Ukraine Reconstruction May Cost $1.1 Trillion, EIB Head Says: Werner Hoyer, the head of the European Investment Bank, estimates that in order for Ukraine to restore the damage caused by Russia’s invasion, the country may require as much as one trillion euros ($1.1 trillion) in aid from other countries.
“I’ve put the trillion out there because I saw figures in the public space that I consider completely unrealistic when I look at the level of destruction” in Ukraine, Hoyer, who runs the lending arm of the European Union, said. “I’ve put the trillion out there because I saw figures in the public space that I consider completely unrealistic when I look at the level of destruction.” In response to a question from the press in Frankfurt, he stated that Europe “will have to play the biggest part” in this endeavor.
The price tag was released just before a meeting of EU leaders that will take place on Thursday and Friday in Brussels to discuss Ukraine’s strategy for reconstruction and the country’s application to join the bloc. Midway through the month of May, the European Commission made the initial proposal for the most recent aid package, which was intended to meet a portion of Ukraine’s monthly financial requirements, which are approximately 5 billion euros.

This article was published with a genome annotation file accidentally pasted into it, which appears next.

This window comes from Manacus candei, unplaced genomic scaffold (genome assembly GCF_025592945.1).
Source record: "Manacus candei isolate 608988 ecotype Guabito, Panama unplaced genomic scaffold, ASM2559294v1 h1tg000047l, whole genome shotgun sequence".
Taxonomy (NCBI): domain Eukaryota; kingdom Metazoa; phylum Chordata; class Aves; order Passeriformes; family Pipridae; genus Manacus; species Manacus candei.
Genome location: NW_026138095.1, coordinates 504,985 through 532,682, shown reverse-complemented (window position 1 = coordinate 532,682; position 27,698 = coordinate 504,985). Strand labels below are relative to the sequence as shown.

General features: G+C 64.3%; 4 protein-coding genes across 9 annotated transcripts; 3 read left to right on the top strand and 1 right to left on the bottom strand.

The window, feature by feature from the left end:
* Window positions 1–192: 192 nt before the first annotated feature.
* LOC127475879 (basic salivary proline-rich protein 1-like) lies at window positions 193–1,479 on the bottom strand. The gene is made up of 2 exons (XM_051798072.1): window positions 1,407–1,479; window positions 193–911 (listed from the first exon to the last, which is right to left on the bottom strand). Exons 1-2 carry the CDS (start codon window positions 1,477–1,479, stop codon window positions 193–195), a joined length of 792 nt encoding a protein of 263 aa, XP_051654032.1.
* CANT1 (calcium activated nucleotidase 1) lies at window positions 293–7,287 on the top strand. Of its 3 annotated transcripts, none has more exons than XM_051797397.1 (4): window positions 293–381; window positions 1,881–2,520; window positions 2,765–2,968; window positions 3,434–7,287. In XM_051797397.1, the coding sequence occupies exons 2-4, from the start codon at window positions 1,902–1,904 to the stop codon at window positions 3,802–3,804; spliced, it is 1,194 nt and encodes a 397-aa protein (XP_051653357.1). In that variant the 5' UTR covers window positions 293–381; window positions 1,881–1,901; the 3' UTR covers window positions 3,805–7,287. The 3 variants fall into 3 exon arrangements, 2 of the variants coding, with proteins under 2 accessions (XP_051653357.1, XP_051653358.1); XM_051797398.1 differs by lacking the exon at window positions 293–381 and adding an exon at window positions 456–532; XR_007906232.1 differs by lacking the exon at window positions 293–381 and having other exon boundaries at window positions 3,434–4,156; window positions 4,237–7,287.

Continue reading: This week, the European Union intends to finalize a loan package for Ukraine that is worth $9.5 billion.
It is possible that the European Investment Bank may take the lead in transferring funds from the EU to the troubled country. According to a report from Bloomberg from earlier this month, the German government has indicated that they prefer this route for the billions of euros that are anticipated to flow from the bloc.
In addition to this, Hoyer mentioned that he is attempting to re-allocate EIB commitments for the reconstruction effort in Ukraine that range from one billion to one and a half billion euros. According to what he stated, he could gain approval for that as soon as this week.